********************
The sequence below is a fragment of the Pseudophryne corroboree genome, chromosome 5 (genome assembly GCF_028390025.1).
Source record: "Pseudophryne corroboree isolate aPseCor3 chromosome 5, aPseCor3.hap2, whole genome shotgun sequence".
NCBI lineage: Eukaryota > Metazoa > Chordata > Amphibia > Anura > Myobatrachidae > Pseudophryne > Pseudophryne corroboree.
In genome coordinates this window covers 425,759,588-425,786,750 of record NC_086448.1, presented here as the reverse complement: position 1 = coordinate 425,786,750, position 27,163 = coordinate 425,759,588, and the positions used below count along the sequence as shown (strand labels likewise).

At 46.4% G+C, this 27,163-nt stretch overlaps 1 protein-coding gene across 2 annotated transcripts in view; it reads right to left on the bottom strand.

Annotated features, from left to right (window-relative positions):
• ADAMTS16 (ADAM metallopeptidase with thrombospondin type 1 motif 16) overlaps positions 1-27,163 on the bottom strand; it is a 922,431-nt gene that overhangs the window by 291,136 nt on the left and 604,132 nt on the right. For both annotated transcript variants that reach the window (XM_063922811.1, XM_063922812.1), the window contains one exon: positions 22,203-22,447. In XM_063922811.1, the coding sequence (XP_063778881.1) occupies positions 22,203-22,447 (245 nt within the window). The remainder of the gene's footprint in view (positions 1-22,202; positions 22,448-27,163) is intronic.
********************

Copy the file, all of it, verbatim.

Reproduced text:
The sequence below is a fragment of the Pseudophryne corroboree genome, chromosome 5 (genome assembly GCF_028390025.1).
Source record: "Pseudophryne corroboree isolate aPseCor3 chromosome 5, aPseCor3.hap2, whole genome shotgun sequence".
NCBI lineage: Eukaryota > Metazoa > Chordata > Amphibia > Anura > Myobatrachidae > Pseudophryne > Pseudophryne corroboree.
In genome coordinates this window covers 425,759,588-425,786,750 of record NC_086448.1, presented here as the reverse complement: position 1 = coordinate 425,786,750, position 27,163 = coordinate 425,759,588, and the positions used below count along the sequence as shown (strand labels likewise).

At 46.4% G+C, this 27,163-nt stretch overlaps 1 protein-coding gene across 2 annotated transcripts in view; it reads right to left on the bottom strand.

Annotated features, from left to right (window-relative positions):
• ADAMTS16 (ADAM metallopeptidase with thrombospondin type 1 motif 16) overlaps positions 1-27,163 on the bottom strand; it is a 922,431-nt gene that overhangs the window by 291,136 nt on the left and 604,132 nt on the right. For both annotated transcript variants that reach the window (XM_063922811.1, XM_063922812.1), the window contains one exon: positions 22,203-22,447. In XM_063922811.1, the coding sequence (XP_063778881.1) occupies positions 22,203-22,447 (245 nt within the window). The remainder of the gene's footprint in view (positions 1-22,202; positions 22,448-27,163) is intronic.